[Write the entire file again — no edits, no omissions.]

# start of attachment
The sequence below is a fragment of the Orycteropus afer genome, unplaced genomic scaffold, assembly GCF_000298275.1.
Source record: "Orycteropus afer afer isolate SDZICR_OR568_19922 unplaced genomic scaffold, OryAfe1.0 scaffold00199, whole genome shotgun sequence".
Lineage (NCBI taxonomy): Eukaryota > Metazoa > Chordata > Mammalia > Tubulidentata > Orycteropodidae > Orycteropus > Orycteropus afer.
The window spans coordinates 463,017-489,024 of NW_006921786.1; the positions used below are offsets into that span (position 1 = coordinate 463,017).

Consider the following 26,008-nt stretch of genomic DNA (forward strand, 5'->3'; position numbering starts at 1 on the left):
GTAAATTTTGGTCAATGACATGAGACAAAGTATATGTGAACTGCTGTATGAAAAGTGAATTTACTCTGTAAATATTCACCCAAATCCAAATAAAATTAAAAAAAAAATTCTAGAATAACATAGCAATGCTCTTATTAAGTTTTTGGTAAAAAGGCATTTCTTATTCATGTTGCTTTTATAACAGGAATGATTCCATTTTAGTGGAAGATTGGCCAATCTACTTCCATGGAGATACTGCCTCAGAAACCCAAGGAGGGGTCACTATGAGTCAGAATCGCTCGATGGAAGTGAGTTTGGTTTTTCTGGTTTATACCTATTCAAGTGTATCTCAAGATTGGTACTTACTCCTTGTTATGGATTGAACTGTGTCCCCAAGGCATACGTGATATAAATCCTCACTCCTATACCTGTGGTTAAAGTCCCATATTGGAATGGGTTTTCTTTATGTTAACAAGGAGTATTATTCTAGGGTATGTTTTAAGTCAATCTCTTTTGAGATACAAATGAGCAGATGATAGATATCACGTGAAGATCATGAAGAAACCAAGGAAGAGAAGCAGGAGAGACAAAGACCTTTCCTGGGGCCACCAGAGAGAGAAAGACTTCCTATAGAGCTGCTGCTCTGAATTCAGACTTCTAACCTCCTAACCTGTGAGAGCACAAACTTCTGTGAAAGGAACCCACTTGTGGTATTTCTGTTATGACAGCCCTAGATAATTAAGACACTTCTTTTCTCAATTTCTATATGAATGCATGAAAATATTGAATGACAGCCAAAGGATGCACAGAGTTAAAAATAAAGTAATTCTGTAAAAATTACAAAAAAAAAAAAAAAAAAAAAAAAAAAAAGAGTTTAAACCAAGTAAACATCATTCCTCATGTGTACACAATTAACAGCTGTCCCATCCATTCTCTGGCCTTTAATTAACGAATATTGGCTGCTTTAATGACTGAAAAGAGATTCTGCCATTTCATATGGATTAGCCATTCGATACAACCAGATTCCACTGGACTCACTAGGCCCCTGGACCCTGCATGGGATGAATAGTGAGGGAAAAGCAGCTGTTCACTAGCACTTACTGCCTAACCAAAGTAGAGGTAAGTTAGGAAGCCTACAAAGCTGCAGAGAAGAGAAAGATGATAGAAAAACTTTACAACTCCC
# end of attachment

The sequence below is a fragment of the Orycteropus afer genome, unplaced genomic scaffold, assembly GCF_000298275.1.
Source record: "Orycteropus afer afer isolate SDZICR_OR568_19922 unplaced genomic scaffold, OryAfe1.0 scaffold00199, whole genome shotgun sequence".
Lineage (NCBI taxonomy): Eukaryota > Metazoa > Chordata > Mammalia > Tubulidentata > Orycteropodidae > Orycteropus > Orycteropus afer.
The window spans coordinates 463,017-489,024 of NW_006921786.1; the positions used below are offsets into that span (position 1 = coordinate 463,017).

Consider the following 26,008-nt stretch of genomic DNA (forward strand, 5'->3'; position numbering starts at 1 on the left):
GTAAATTTTGGTCAATGACATGAGACAAAGTATATGTGAACTGCTGTATGAAAAGTGAATTTACTCTGTAAATATTCACCCAAATCCAAATAAAATTAAAAAAAAAATTCTAGAATAACATAGCAATGCTCTTATTAAGTTTTTGGTAAAAAGGCATTTCTTATTCATGTTGCTTTTATAACAGGAATGATTCCATTTTAGTGGAAGATTGGCCAATCTACTTCCATGGAGATACTGCCTCAGAAACCCAAGGAGGGGTCACTATGAGTCAGAATCGCTCGATGGAAGTGAGTTTGGTTTTTCTGGTTTATACCTATTCAAGTGTATCTCAAGATTGGTACTTACTCCTTGTTATGGATTGAACTGTGTCCCCAAGGCATACGTGATATAAATCCTCACTCCTATACCTGTGGTTAAAGTCCCATATTGGAATGGGTTTTCTTTATGTTAACAAGGAGTATTATTCTAGGGTATGTTTTAAGTCAATCTCTTTTGAGATACAAATGAGCAGATGATAGATATCACGTGAAGATCATGAAGAAACCAAGGAAGAGAAGCAGGAGAGACAAAGACCTTTCCTGGGGCCACCAGAGAGAGAAAGACTTCCTATAGAGCTGCTGCTCTGAATTCAGACTTCTAACCTCCTAACCTGTGAGAGCACAAACTTCTGTGAAAGGAACCCACTTGTGGTATTTCTGTTATGACAGCCCTAGATAATTAAGACACTTCTTTTCTCAATTTCTATATGAATGCATGAAAATATTGAATGACAGCCAAAGGATGCACAGAGTTAAAAATAAAGTAATTCTGTAAAAATTACAAAAAAAAAAAAAAAAAAAAAAAAAAAAAGAGTTTAAACCAAGTAAACATCATTCCTCATGTGTACACAATTAACAGCTGTCCCATCCATTCTCTGGCCTTTAATTAACGAATATTGGCTGCTTTAATGACTGAAAAGAGATTCTGCCATTTCATATGGATTAGCCATTCGATACAACCAGATTCCACTGGACTCACTAGGCCCCTGGACCCTGCATGGGATGAATAGTGAGGGAAAAGCAGCTGTTCACTAGCACTTACTGCCTAACCAAAGTAGAGGTAAGTTAGGAAGCCTACAAAGCTGCAGAGAAGAGAAAGATGATAGAAAAACTTTACAACTCCC